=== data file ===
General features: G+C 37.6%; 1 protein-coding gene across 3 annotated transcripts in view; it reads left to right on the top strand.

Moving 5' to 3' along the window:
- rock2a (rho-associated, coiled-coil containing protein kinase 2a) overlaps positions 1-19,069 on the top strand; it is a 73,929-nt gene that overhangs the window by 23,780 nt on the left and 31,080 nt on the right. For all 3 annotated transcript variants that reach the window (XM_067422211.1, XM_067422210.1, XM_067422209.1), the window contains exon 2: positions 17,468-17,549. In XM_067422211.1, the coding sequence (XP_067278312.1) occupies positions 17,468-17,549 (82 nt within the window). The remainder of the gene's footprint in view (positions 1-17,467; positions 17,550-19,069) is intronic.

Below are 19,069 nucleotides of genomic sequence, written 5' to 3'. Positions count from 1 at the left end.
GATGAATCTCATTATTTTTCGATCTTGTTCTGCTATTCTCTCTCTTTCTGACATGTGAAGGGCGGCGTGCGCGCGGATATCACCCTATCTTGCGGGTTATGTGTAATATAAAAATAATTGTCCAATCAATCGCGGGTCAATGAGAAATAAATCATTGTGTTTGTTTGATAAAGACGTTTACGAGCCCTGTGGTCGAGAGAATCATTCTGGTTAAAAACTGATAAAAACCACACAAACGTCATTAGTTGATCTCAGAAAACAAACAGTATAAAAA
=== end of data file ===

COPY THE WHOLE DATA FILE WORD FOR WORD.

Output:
General features: G+C 37.6%; 1 protein-coding gene across 3 annotated transcripts in view; it reads left to right on the top strand.

Moving 5' to 3' along the window:
- rock2a (rho-associated, coiled-coil containing protein kinase 2a) overlaps positions 1-19,069 on the top strand; it is a 73,929-nt gene that overhangs the window by 23,780 nt on the left and 31,080 nt on the right. For all 3 annotated transcript variants that reach the window (XM_067422211.1, XM_067422210.1, XM_067422209.1), the window contains exon 2: positions 17,468-17,549. In XM_067422211.1, the coding sequence (XP_067278312.1) occupies positions 17,468-17,549 (82 nt within the window). The remainder of the gene's footprint in view (positions 1-17,467; positions 17,550-19,069) is intronic.

Below are 19,069 nucleotides of genomic sequence, written 5' to 3'. Positions count from 1 at the left end.
GATGAATCTCATTATTTTTCGATCTTGTTCTGCTATTCTCTCTCTTTCTGACATGTGAAGGGCGGCGTGCGCGCGGATATCACCCTATCTTGCGGGTTATGTGTAATATAAAAATAATTGTCCAATCAATCGCGGGTCAATGAGAAATAAATCATTGTGTTTGTTTGATAAAGACGTTTACGAGCCCTGTGGTCGAGAGAATCATTCTGGTTAAAAACTGATAAAAACCACACAAACGTCATTAGTTGATCTCAGAAAACAAACAGTATAAAAA